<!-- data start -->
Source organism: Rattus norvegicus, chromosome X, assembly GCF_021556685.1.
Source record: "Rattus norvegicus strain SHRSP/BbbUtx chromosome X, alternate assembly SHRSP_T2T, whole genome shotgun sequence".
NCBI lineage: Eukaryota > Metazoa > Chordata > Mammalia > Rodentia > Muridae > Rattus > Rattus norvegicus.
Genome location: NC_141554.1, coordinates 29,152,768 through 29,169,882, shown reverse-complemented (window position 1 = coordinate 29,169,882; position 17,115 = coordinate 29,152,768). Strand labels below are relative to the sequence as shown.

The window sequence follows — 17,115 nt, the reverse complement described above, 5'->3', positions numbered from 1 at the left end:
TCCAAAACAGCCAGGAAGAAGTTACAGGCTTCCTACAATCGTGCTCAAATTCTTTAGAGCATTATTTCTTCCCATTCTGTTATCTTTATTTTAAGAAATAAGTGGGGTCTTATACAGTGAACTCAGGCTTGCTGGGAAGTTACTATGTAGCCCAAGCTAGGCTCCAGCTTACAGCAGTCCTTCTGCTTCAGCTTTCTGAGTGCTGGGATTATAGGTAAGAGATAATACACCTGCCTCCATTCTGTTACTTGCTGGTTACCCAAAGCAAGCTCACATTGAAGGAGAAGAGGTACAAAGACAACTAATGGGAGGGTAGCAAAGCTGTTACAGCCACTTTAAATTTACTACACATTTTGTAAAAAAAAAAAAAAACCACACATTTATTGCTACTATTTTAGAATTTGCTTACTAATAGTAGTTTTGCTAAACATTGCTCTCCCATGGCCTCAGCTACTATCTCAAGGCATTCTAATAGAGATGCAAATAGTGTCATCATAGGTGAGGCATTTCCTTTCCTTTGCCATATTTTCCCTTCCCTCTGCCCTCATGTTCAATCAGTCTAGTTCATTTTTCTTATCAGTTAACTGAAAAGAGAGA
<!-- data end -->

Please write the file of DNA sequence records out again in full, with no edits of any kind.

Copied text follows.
Source organism: Rattus norvegicus, chromosome X, assembly GCF_021556685.1.
Source record: "Rattus norvegicus strain SHRSP/BbbUtx chromosome X, alternate assembly SHRSP_T2T, whole genome shotgun sequence".
NCBI lineage: Eukaryota > Metazoa > Chordata > Mammalia > Rodentia > Muridae > Rattus > Rattus norvegicus.
Genome location: NC_141554.1, coordinates 29,152,768 through 29,169,882, shown reverse-complemented (window position 1 = coordinate 29,169,882; position 17,115 = coordinate 29,152,768). Strand labels below are relative to the sequence as shown.

The window sequence follows — 17,115 nt, the reverse complement described above, 5'->3', positions numbered from 1 at the left end:
TCCAAAACAGCCAGGAAGAAGTTACAGGCTTCCTACAATCGTGCTCAAATTCTTTAGAGCATTATTTCTTCCCATTCTGTTATCTTTATTTTAAGAAATAAGTGGGGTCTTATACAGTGAACTCAGGCTTGCTGGGAAGTTACTATGTAGCCCAAGCTAGGCTCCAGCTTACAGCAGTCCTTCTGCTTCAGCTTTCTGAGTGCTGGGATTATAGGTAAGAGATAATACACCTGCCTCCATTCTGTTACTTGCTGGTTACCCAAAGCAAGCTCACATTGAAGGAGAAGAGGTACAAAGACAACTAATGGGAGGGTAGCAAAGCTGTTACAGCCACTTTAAATTTACTACACATTTTGTAAAAAAAAAAAAAAACCACACATTTATTGCTACTATTTTAGAATTTGCTTACTAATAGTAGTTTTGCTAAACATTGCTCTCCCATGGCCTCAGCTACTATCTCAAGGCATTCTAATAGAGATGCAAATAGTGTCATCATAGGTGAGGCATTTCCTTTCCTTTGCCATATTTTCCCTTCCCTCTGCCCTCATGTTCAATCAGTCTAGTTCATTTTTCTTATCAGTTAACTGAAAAGAGAGA